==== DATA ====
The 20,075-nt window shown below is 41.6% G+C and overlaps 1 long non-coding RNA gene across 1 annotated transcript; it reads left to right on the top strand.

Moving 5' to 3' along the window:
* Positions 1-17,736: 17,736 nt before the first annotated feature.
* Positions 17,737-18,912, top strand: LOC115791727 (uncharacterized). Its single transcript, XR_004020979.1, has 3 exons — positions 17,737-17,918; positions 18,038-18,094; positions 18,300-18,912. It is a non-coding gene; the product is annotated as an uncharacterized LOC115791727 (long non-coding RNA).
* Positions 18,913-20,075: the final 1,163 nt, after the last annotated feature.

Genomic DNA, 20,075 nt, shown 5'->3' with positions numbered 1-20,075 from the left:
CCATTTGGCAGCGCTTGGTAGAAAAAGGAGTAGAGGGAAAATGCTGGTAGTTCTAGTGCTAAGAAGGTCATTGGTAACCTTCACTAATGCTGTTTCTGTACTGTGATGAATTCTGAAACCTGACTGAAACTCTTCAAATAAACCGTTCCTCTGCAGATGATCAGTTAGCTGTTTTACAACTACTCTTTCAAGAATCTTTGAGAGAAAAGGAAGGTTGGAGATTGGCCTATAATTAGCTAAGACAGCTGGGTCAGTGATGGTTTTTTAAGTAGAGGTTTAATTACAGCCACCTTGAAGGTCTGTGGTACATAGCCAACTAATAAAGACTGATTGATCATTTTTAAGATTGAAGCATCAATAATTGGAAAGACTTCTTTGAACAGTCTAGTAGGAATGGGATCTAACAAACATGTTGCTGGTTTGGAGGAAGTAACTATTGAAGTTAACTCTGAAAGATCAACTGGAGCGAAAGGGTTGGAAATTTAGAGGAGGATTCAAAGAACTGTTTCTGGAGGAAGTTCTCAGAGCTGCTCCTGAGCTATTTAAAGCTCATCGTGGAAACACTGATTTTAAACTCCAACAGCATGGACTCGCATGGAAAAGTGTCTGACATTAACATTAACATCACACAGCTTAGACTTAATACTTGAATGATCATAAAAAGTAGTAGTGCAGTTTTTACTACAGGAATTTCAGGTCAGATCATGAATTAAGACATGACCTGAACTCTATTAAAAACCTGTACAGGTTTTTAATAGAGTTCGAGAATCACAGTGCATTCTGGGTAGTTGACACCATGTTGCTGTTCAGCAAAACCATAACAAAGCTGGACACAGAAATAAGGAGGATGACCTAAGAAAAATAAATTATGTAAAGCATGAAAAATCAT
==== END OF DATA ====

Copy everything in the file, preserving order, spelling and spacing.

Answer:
The 20,075-nt window shown below is 41.6% G+C and overlaps 1 long non-coding RNA gene across 1 annotated transcript; it reads left to right on the top strand.

Moving 5' to 3' along the window:
* Positions 1-17,736: 17,736 nt before the first annotated feature.
* Positions 17,737-18,912, top strand: LOC115791727 (uncharacterized). Its single transcript, XR_004020979.1, has 3 exons — positions 17,737-17,918; positions 18,038-18,094; positions 18,300-18,912. It is a non-coding gene; the product is annotated as an uncharacterized LOC115791727 (long non-coding RNA).
* Positions 18,913-20,075: the final 1,163 nt, after the last annotated feature.

Genomic DNA, 20,075 nt, shown 5'->3' with positions numbered 1-20,075 from the left:
CCATTTGGCAGCGCTTGGTAGAAAAAGGAGTAGAGGGAAAATGCTGGTAGTTCTAGTGCTAAGAAGGTCATTGGTAACCTTCACTAATGCTGTTTCTGTACTGTGATGAATTCTGAAACCTGACTGAAACTCTTCAAATAAACCGTTCCTCTGCAGATGATCAGTTAGCTGTTTTACAACTACTCTTTCAAGAATCTTTGAGAGAAAAGGAAGGTTGGAGATTGGCCTATAATTAGCTAAGACAGCTGGGTCAGTGATGGTTTTTTAAGTAGAGGTTTAATTACAGCCACCTTGAAGGTCTGTGGTACATAGCCAACTAATAAAGACTGATTGATCATTTTTAAGATTGAAGCATCAATAATTGGAAAGACTTCTTTGAACAGTCTAGTAGGAATGGGATCTAACAAACATGTTGCTGGTTTGGAGGAAGTAACTATTGAAGTTAACTCTGAAAGATCAACTGGAGCGAAAGGGTTGGAAATTTAGAGGAGGATTCAAAGAACTGTTTCTGGAGGAAGTTCTCAGAGCTGCTCCTGAGCTATTTAAAGCTCATCGTGGAAACACTGATTTTAAACTCCAACAGCATGGACTCGCATGGAAAAGTGTCTGACATTAACATTAACATCACACAGCTTAGACTTAATACTTGAATGATCATAAAAAGTAGTAGTGCAGTTTTTACTACAGGAATTTCAGGTCAGATCATGAATTAAGACATGACCTGAACTCTATTAAAAACCTGTACAGGTTTTTAATAGAGTTCGAGAATCACAGTGCATTCTGGGTAGTTGACACCATGTTGCTGTTCAGCAAAACCATAACAAAGCTGGACACAGAAATAAGGAGGATGACCTAAGAAAAATAAATTATGTAAAGCATGAAAAATCAT